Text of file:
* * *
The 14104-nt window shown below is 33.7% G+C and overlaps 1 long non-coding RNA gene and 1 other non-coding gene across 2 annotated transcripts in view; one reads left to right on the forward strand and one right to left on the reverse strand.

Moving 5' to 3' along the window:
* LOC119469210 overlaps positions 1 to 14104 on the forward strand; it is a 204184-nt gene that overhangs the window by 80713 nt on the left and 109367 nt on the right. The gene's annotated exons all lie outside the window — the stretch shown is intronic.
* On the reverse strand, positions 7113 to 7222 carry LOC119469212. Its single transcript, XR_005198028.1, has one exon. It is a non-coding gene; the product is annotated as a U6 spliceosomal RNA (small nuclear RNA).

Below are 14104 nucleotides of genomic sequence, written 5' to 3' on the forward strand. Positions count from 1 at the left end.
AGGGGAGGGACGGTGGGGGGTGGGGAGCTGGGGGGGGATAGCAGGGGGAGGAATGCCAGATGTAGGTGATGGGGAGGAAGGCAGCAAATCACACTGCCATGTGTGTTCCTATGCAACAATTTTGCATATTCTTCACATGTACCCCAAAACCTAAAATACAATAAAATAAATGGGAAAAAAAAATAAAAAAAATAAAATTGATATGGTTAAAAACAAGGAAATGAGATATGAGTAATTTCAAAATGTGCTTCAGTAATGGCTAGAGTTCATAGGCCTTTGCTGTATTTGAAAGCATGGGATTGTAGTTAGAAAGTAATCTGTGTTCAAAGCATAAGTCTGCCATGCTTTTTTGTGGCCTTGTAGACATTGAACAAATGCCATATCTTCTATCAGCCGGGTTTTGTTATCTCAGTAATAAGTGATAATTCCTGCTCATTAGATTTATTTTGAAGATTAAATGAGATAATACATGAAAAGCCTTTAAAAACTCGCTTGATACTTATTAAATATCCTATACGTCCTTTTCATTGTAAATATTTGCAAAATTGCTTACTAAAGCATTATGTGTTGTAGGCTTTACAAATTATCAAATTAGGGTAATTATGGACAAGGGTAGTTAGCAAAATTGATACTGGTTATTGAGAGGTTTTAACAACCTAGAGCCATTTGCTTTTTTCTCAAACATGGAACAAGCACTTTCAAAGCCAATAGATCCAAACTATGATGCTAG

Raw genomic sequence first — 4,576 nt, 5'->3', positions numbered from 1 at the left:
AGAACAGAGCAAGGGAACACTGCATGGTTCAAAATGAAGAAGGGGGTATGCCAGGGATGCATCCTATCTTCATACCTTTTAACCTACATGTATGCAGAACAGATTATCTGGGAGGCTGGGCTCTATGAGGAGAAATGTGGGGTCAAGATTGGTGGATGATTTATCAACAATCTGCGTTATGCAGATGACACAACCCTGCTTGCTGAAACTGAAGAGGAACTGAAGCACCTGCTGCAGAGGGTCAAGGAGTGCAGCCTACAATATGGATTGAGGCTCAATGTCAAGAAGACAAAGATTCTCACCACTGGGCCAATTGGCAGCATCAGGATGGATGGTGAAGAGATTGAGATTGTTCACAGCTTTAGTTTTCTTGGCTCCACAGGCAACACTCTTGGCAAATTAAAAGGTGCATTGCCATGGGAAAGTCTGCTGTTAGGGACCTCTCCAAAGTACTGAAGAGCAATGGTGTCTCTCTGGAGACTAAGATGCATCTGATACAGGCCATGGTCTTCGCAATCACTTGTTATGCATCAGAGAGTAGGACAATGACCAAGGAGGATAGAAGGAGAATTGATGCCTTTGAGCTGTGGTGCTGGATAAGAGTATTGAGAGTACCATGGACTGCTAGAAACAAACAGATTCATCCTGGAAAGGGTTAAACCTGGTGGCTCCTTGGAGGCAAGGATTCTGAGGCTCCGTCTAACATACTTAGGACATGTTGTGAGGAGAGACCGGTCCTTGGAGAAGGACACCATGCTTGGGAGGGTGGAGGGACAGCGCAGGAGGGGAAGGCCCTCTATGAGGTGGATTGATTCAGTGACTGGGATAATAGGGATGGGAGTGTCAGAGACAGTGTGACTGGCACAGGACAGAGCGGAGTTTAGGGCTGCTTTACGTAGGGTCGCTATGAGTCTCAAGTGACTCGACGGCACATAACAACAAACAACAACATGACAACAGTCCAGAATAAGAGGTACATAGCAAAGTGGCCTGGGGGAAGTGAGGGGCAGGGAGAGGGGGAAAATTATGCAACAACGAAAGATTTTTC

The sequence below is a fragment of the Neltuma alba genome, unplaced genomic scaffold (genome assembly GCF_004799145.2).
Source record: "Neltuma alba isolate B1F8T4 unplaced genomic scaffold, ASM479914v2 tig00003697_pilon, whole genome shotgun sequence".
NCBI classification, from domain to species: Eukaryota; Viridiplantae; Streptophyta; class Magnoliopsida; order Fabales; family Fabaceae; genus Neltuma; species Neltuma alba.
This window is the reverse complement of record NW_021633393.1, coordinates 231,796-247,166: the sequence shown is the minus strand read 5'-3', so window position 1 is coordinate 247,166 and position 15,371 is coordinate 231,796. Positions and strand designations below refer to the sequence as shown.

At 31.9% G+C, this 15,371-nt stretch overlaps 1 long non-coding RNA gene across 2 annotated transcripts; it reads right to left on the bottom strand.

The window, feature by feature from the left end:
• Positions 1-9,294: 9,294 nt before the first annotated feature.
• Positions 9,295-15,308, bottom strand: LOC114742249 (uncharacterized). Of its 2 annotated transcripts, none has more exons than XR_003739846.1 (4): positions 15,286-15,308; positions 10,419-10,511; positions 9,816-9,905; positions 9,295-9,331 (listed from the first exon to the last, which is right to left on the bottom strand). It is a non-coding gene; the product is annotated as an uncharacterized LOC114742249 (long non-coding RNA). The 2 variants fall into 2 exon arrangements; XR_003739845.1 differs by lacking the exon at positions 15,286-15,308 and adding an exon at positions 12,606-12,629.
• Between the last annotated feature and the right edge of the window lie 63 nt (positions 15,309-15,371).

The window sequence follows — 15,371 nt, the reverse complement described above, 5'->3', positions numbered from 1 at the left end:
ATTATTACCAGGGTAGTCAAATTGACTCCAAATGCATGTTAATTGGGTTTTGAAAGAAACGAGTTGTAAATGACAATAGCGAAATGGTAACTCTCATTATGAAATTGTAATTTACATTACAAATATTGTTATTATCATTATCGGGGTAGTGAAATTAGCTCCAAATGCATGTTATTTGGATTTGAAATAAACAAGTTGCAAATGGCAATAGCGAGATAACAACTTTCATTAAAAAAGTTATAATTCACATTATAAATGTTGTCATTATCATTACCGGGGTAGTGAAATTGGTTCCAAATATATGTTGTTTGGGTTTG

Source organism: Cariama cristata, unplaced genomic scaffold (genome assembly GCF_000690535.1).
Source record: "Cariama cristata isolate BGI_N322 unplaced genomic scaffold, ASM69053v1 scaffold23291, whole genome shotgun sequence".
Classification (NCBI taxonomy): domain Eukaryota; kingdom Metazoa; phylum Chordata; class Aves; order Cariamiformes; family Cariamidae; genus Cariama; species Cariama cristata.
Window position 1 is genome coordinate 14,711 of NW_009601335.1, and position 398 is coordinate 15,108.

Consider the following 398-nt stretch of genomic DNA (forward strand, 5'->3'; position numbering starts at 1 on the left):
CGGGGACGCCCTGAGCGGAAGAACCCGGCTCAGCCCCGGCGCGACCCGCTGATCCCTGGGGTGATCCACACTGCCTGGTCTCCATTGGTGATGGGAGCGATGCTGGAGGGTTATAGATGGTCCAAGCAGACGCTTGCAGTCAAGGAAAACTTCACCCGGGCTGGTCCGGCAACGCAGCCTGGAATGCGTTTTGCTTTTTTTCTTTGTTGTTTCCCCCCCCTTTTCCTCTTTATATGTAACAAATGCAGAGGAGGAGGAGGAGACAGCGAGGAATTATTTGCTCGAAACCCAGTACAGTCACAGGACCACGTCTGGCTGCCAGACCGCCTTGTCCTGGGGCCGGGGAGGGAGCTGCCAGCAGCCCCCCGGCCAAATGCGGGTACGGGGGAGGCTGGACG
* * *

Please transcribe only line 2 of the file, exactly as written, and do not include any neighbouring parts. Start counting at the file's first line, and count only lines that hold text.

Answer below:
Moving 5' to 3' along the window: